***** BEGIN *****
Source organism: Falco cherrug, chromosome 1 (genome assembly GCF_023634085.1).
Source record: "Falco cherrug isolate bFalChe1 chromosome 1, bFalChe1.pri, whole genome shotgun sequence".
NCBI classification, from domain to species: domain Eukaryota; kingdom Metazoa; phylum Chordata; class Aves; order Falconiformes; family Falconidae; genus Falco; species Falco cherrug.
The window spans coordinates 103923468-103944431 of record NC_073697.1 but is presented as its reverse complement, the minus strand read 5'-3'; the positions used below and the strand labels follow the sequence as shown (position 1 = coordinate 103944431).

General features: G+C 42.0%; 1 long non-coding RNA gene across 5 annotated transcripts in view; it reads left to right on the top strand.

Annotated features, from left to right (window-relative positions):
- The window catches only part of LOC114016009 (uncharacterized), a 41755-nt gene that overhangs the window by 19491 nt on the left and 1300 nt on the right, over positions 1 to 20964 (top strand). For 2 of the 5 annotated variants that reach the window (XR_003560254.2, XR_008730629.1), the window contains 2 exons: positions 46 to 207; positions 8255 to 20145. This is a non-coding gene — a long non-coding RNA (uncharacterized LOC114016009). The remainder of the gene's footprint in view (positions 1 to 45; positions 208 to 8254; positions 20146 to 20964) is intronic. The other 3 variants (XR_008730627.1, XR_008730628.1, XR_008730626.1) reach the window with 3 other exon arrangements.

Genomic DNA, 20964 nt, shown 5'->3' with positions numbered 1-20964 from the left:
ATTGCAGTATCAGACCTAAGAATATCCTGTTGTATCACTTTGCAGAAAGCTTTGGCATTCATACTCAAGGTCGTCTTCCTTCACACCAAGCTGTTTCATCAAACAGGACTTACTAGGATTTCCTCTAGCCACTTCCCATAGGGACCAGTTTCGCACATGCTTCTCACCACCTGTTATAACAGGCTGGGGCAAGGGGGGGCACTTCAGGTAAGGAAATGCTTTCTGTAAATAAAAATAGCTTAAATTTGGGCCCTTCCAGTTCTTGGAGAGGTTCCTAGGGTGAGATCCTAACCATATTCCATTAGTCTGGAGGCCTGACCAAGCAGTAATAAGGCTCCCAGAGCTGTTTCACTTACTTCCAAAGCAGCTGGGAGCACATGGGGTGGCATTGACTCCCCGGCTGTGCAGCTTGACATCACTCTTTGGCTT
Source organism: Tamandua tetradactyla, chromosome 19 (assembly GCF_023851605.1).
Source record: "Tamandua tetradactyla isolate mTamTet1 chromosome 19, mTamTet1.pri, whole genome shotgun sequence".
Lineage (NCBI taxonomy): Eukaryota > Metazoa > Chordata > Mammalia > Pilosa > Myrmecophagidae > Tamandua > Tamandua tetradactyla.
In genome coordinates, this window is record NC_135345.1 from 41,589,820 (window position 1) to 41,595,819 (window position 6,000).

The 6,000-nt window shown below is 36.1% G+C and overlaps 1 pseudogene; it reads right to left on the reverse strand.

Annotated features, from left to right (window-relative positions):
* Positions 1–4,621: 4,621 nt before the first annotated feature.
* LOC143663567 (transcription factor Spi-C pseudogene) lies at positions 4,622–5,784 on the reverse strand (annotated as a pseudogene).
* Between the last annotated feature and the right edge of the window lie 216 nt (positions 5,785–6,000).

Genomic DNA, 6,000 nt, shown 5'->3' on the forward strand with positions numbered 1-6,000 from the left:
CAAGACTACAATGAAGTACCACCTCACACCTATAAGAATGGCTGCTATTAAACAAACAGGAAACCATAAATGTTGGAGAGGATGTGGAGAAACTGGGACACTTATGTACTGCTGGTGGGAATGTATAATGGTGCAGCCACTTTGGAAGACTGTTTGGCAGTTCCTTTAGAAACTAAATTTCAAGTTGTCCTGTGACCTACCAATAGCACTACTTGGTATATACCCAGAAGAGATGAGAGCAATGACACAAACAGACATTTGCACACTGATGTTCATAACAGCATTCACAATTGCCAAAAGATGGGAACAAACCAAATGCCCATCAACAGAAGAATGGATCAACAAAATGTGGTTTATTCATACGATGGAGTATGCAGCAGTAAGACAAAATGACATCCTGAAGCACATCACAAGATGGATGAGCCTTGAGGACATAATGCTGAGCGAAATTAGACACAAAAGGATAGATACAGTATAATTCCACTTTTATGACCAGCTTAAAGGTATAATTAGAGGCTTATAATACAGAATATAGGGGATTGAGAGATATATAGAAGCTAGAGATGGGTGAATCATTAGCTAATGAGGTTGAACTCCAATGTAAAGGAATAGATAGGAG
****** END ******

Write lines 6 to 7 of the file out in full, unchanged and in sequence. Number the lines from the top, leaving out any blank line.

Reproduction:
Annotated features, from left to right (window-relative positions):
- The window catches only part of LOC114016009 (uncharacterized), a 41755-nt gene that overhangs the window by 19491 nt on the left and 1300 nt on the right, over positions 1 to 20964 (top strand). For 2 of the 5 annotated variants that reach the window (XR_003560254.2, XR_008730629.1), the window contains 2 exons: positions 46 to 207; positions 8255 to 20145. This is a non-coding gene — a long non-coding RNA (uncharacterized LOC114016009). The remainder of the gene's footprint in view (positions 1 to 45; positions 208 to 8254; positions 20146 to 20964) is intronic. The other 3 variants (XR_008730627.1, XR_008730628.1, XR_008730626.1) reach the window with 3 other exon arrangements.